Schedules of Reinforcement:
A Method for Increasing Observer Accuracy Across Conditions
One way to make learning more effective is to understand how schedules of reinforcement can help. If you have a new learner who is just beginning to understand what you are asking and how to do it, you need to reinforce frequently, shape the response toward the desired end goal, and recognize each correct response until it occurs at a high and steady rate of
accuracy. This is called continuous reinforcement, or shaping. Much of what is described herein is about variable-ratio schedule training—how often and for what actions is reinforcement applied. Such a schedule produces persistence in responding and has a dramatic impact on the strength and rate of the response. The goal of reinforcement is always to strengthen the behavior and increase the likelihood that it will occur again in the future.
A problem seen by behavior safety and quality experts is the lack of a well thought out system to increase skills of accurately attending to relevant cues by workers. An example of a ratio schedule is defined below in terms of doing quality inspections—occasional clues appear in completing an audit puzzle. Air traffic control examples of teaching vigilance on ratio schedule are provided as well. These kinds of schedule-linked training events ensure better transfer of skills and retention. Well-defined schedules of reinforcement used systematically can increase discrimination by the worker among relevant and irrelevant data. Learning more about this important area can help the quality or safety engineer design in drills and practice that leads to highly fluent observation and address many issues related to discriminating what is important from what may not be as important. Schedules increase the accuracy of responding based on frequency, timing, and duration of behavior needed (in this case attending) and can help to create habits over time. Schedules of reinforcement are vital tools in refining observer responding. Planning to increase reinforcement for attending behaviors using schedules of reinforcement requires more than this short mention but is well worth exploring.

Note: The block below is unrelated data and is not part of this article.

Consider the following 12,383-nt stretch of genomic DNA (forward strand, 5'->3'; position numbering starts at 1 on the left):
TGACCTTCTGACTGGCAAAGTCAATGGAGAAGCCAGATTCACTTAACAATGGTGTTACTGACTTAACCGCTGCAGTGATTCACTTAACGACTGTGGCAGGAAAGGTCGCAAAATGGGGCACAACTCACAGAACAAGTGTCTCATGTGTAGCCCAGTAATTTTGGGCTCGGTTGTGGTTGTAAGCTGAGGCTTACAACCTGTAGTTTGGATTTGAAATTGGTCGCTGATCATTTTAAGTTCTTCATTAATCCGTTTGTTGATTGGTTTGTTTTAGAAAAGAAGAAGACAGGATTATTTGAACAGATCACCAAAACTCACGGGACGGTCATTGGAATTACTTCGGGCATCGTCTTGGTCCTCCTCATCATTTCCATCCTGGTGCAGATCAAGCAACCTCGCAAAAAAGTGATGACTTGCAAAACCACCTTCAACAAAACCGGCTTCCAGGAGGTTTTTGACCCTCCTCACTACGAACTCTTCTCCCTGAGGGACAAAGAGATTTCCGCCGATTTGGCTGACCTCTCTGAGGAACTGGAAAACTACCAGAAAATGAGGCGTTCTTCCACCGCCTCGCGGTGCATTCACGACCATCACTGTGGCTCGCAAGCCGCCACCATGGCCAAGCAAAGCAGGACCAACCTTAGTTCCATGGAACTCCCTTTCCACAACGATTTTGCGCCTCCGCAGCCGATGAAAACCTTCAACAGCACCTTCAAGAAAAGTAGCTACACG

Ways to Increase Attending
Vigilance is just beginning to be researched in practical ways that can easily be translated to everyday workplace issues, but some of the best solutions have been developed by supervisors and others coming up with ideas in the field. One supervisor, for example, aware of the possibilities of serious safety incidents on his site, decided that he wanted to increase vigilance on quality site inspections/audits. He put clues (in the form of colored Post-it® notes) on parts of the equipment being inspected. The clues were needed to solve various puzzles in key areas (wiring, throttles, under the gas tank, etc.). When a Post-it was found, the inspector knew he was on the right path. If an inspection was completed, the worker was rewarded when all Post-it areas were addressed and/or inspected once the Post-its were brought back or, in some cases, when all the colors needed to address a certain concern were collected.
Once the desired patterns for searching was set through frequent reinforcement—finding papers attached to almost all elements of the inspection process in a manner that required attending to the process, the schedule of reinforcement was thinned out, meaning, not every time an inspection was conducted did an odd piece of paper show up on all pieces of the audit (continuous). However, and importantly, the inspectors did not know when that might be true and when not. So they did indeed do more thorough inspections (still bringing back the papers that were placed “on occasion” by this very smart supervisor). This increased their reported and actual vigilance (variable-ratio schedule of reinforcement).
Homeland security agents in airports have used the intended error method of placing a foreign or forbidden object in a bag and seeing if that item is identified. They tell their agents they are doing this to heighten awareness; the workers may not know when that might occur and with what frequency or thoroughness (variable-ratio schedule). These experiments have been infrequent but they address observer vigilance and how such “inserted” stimuli can help with heightened attending. This practice is not new in industry and, thus far, there is little evidence of increased skills as a result of such tests, but how to reduce failure to detect the occasional error is just beginning to be explored systematically.
The Rare Event
Sometimes workers stop looking for something, even something highly significant, if that something almost never happens. Lack of constant attending across hours of watching is a challenge faced by food safety inspectors, air traffic controllers, railway workers, military guards of high risk perimeters, health care workers, employees across many settings. Heart rate monitors, sleep monitors, computer aids, and other electronic devices designed to ensure that workers are “able to attend” are available; however, scheduled bells signaling various actions, medical checklists, levers to press at key intervals to signal alertness help to know if the worker is awake, but they can’t assure that the worker is actively attending (observing, sorting the information, and acting).